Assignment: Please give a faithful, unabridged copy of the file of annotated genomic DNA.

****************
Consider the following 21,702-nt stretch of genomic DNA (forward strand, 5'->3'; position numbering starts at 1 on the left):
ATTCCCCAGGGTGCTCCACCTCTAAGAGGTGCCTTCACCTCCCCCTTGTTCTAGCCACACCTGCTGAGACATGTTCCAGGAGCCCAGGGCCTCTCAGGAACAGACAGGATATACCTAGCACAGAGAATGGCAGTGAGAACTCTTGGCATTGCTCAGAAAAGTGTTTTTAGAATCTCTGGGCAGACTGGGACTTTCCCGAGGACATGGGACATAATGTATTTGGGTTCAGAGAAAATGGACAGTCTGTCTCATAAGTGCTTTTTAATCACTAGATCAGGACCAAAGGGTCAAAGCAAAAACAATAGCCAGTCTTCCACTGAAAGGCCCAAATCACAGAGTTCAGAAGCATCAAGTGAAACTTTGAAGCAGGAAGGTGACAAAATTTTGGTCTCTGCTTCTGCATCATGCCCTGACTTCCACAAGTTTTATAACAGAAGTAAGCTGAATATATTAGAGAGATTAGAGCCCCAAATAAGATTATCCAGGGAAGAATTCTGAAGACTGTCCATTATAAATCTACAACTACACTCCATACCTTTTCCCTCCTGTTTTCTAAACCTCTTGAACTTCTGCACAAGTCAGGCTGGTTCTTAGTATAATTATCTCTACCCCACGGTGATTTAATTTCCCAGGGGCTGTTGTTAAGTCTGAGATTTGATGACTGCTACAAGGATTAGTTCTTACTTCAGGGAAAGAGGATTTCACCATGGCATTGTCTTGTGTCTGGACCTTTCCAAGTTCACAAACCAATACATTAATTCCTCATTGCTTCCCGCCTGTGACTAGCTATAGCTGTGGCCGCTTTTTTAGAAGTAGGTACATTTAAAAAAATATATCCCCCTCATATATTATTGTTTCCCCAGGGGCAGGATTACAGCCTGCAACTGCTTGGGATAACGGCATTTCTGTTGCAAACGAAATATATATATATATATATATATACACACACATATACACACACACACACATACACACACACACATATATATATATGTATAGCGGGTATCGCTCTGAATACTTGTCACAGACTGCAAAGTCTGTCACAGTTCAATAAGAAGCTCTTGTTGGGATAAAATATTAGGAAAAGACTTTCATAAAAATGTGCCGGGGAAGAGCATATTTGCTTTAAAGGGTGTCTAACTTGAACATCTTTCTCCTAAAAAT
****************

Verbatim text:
Consider the following 21,702-nt stretch of genomic DNA (forward strand, 5'->3'; position numbering starts at 1 on the left):
ATTCCCCAGGGTGCTCCACCTCTAAGAGGTGCCTTCACCTCCCCCTTGTTCTAGCCACACCTGCTGAGACATGTTCCAGGAGCCCAGGGCCTCTCAGGAACAGACAGGATATACCTAGCACAGAGAATGGCAGTGAGAACTCTTGGCATTGCTCAGAAAAGTGTTTTTAGAATCTCTGGGCAGACTGGGACTTTCCCGAGGACATGGGACATAATGTATTTGGGTTCAGAGAAAATGGACAGTCTGTCTCATAAGTGCTTTTTAATCACTAGATCAGGACCAAAGGGTCAAAGCAAAAACAATAGCCAGTCTTCCACTGAAAGGCCCAAATCACAGAGTTCAGAAGCATCAAGTGAAACTTTGAAGCAGGAAGGTGACAAAATTTTGGTCTCTGCTTCTGCATCATGCCCTGACTTCCACAAGTTTTATAACAGAAGTAAGCTGAATATATTAGAGAGATTAGAGCCCCAAATAAGATTATCCAGGGAAGAATTCTGAAGACTGTCCATTATAAATCTACAACTACACTCCATACCTTTTCCCTCCTGTTTTCTAAACCTCTTGAACTTCTGCACAAGTCAGGCTGGTTCTTAGTATAATTATCTCTACCCCACGGTGATTTAATTTCCCAGGGGCTGTTGTTAAGTCTGAGATTTGATGACTGCTACAAGGATTAGTTCTTACTTCAGGGAAAGAGGATTTCACCATGGCATTGTCTTGTGTCTGGACCTTTCCAAGTTCACAAACCAATACATTAATTCCTCATTGCTTCCCGCCTGTGACTAGCTATAGCTGTGGCCGCTTTTTTAGAAGTAGGTACATTTAAAAAAATATATCCCCCTCATATATTATTGTTTCCCCAGGGGCAGGATTACAGCCTGCAACTGCTTGGGATAACGGCATTTCTGTTGCAAACGAAATATATATATATATATATATATACACACACATATACACACACACACACATACACACACACACATATATATATATGTATAGCGGGTATCGCTCTGAATACTTGTCACAGACTGCAAAGTCTGTCACAGTTCAATAAGAAGCTCTTGTTGGGATAAAATATTAGGAAAAGACTTTCATAAAAATGTGCCGGGGAAGAGCATATTTGCTTTAAAGGGTGTCTAACTTGAACATCTTTCTCCTAAAAAT